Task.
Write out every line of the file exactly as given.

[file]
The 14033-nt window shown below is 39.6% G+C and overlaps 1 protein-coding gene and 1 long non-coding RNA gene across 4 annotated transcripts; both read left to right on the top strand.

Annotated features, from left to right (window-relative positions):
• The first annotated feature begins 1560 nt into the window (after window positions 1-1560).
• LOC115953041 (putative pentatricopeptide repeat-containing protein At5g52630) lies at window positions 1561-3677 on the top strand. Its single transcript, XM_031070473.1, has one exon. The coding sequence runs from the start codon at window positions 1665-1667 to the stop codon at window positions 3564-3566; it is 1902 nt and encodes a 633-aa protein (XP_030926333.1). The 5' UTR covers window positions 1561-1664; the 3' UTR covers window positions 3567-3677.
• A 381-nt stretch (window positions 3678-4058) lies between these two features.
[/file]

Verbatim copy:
The 14033-nt window shown below is 39.6% G+C and overlaps 1 protein-coding gene and 1 long non-coding RNA gene across 4 annotated transcripts; both read left to right on the top strand.

Annotated features, from left to right (window-relative positions):
• The first annotated feature begins 1560 nt into the window (after window positions 1-1560).
• LOC115953041 (putative pentatricopeptide repeat-containing protein At5g52630) lies at window positions 1561-3677 on the top strand. Its single transcript, XM_031070473.1, has one exon. The coding sequence runs from the start codon at window positions 1665-1667 to the stop codon at window positions 3564-3566; it is 1902 nt and encodes a 633-aa protein (XP_030926333.1). The 5' UTR covers window positions 1561-1664; the 3' UTR covers window positions 3567-3677.
• A 381-nt stretch (window positions 3678-4058) lies between these two features.